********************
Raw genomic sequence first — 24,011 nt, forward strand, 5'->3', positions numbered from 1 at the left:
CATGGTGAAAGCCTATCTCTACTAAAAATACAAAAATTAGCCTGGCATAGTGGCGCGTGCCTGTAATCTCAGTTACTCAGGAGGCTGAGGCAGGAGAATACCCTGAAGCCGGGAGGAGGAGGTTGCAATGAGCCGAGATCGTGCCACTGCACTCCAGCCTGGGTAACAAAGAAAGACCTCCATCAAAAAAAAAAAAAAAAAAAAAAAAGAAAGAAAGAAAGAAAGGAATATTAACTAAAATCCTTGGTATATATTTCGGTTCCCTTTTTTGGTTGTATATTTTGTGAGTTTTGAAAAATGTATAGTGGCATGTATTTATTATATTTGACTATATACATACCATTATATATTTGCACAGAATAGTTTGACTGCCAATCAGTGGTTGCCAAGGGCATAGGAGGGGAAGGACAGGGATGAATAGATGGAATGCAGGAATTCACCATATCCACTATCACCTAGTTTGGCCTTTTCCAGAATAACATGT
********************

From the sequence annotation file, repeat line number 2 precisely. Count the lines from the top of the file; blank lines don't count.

CATGGTGAAAGCCTATCTCTACTAAAAATACAAAAATTAGCCTGGCATAGTGGCGCGTGCCTGTAATCTCAGTTACTCAGGAGGCTGAGGCAGGAGAATACCCTGAAGCCGGGAGGAGGAGGTTGCAATGAGCCGAGATCGTGCCACTGCACTCCAGCCTGGGTAACAAAGAAAGACCTCCATCAAAAAAAAAAAAAAAAAAAAAAAAGAAAGAAAGAAAGAAAGGAATATTAACTAAAATCCTTGGTATATATTTCGGTTCCCTTTTTTGGTTGTATATTTTGTGAGTTTTGAAAAATGTATAGTGGCATGTATTTATTATATTTGACTATATACATACCATTATATATTTGCACAGAATAGTTTGACTGCCAATCAGTGGTTGCCAAGGGCATAGGAGGGGAAGGACAGGGATGAATAGATGGAATGCAGGAATTCACCATATCCACTATCACCTAGTTTGGCCTTTTCCAGAATAACATGT